But, with little time to wallow and the relief of it being over, I threw myself into celebrations. I went to the pub, met with friends who had traveled far to see the event and drank fizz with fellow speakers and organisers who were all so kind and supportive.

I had an absolute ball but when I was finally on my own again at 4am, in the darkness the dread came back.

It wasn’t until I was on the train on the way home that the good stuff finally started to sink in.

Later that evening I had the most incredible realisation.

My talk wasn’t perfect, It wasn’t what I had planned and it wasn’t as good as I wanted it to be.

But it was good enough.

I am good enough.

What’s more, perfection is about control and ego. Actually what mattered to me more was the message.

Later that evening I had the most incredible realisation.

My talk wasn’t perfect, It wasn’t what I had planned and it wasn’t as good as I wanted it to be.

But it was good enough.

I am good enough.

What’s more, perfection is about control and ego. Actually what mattered to me more was the message.

I wanted people to walk away from that TEDx talk inspired. I wanted them to feel hopeful. I wanted them to know that doing good things and talking about it isn’t showing off, it is being a role model and giving others ideas about how they can increase their impact.

I wanted people to know that what they say and do really matters.

I wanted people to understand the ripple effect of their actions and words go beyond what we could ever know.

I wanted people who felt stuck in the world, who felt the worlds problems were too big and scary to know that they can make a difference. It doesn’t matter how big or small just doing SOMETHING and talking about it will shift the energy, helping both them and those around them.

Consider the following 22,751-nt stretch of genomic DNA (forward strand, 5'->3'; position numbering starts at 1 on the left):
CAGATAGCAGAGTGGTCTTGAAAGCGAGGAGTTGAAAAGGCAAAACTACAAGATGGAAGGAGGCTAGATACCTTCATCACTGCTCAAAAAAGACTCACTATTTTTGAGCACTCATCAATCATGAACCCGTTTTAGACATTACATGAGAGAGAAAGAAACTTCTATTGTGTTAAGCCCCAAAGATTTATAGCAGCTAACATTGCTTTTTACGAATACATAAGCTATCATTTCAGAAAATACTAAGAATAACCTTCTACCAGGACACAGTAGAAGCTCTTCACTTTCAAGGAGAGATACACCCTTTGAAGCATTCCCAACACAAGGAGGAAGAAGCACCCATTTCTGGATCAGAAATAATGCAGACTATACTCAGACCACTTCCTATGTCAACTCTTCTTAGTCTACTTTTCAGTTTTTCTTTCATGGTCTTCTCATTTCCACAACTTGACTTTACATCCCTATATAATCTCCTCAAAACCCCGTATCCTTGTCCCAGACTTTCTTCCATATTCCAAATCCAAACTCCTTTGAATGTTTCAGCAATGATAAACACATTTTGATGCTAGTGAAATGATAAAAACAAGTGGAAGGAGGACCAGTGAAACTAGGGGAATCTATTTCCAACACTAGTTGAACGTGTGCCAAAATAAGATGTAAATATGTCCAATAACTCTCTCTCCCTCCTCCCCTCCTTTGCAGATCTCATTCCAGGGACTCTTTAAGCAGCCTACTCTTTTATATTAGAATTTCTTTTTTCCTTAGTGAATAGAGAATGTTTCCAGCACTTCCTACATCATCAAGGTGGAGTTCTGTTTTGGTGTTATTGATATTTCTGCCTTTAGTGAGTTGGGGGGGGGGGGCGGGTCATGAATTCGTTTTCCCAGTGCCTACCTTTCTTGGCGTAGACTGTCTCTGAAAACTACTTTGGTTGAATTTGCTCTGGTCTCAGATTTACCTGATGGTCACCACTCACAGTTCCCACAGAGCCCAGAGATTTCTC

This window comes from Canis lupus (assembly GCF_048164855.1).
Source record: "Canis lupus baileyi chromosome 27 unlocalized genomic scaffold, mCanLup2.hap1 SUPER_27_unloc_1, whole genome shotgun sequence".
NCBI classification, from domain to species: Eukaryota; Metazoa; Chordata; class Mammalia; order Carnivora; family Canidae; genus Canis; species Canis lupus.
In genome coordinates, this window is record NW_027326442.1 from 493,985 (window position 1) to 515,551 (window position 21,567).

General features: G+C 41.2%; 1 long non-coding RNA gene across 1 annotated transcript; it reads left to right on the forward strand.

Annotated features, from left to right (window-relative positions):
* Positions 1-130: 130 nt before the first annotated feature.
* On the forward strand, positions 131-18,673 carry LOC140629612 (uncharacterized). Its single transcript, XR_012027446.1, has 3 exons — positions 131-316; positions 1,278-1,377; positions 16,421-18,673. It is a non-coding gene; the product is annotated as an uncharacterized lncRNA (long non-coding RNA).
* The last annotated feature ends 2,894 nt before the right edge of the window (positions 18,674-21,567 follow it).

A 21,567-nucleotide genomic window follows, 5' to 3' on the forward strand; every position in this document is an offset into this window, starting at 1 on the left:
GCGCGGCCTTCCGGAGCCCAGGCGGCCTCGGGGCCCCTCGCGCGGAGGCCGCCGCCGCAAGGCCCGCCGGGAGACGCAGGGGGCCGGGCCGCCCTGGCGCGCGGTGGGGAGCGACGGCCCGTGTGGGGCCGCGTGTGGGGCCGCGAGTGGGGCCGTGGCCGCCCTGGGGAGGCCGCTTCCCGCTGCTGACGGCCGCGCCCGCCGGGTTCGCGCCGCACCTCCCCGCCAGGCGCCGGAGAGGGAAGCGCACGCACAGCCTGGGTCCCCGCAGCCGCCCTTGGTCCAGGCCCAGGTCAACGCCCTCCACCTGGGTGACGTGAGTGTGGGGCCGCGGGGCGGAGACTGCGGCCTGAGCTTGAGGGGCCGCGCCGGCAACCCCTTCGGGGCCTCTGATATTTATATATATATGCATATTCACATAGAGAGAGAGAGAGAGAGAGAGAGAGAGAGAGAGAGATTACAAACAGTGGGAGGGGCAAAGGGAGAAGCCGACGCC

Despite not getting it perfect, I do believe I communicated that.

And nothing else matters.

My big TEDx takeaway

If you know your message in your bones and you know the point you want to communicate, you will do it.

It might not be as you planned, it might not be perfect but it will be enough.

This lesson can be applied to social media posts, blogs, videos, workshops, training sessions or even TEDx talks.

The most important thing is the impact we have. Not how we have it.

I am left with HOPE.

Hope that my message landed with at least one person in the audience.

Hope that the ripple effect would create positive change that I will never see or understand.

Hope that people didn’t really notice that I fucked up my lines.

Hope that TEDx will accept my talk, put it on their You Tube channel and I can officially call myself a TEDx speaker.

Right now, I only have hope and that is enough.

To all those who sent me beautiful messages of support or commented on my post, to the fellow speakers and organisers of the TEDx Northwich event, thank you!

I feel honoured to have been part of it and there is a part of me that knows the lesson I learnt that day was more valuable than being perfect.

I hope.

PS. If you are considering a TEDx talk, please look no further than Northwich. They offer the most incredible support and are the warmest people you could ever hope to meet. I am totally in love with all of them.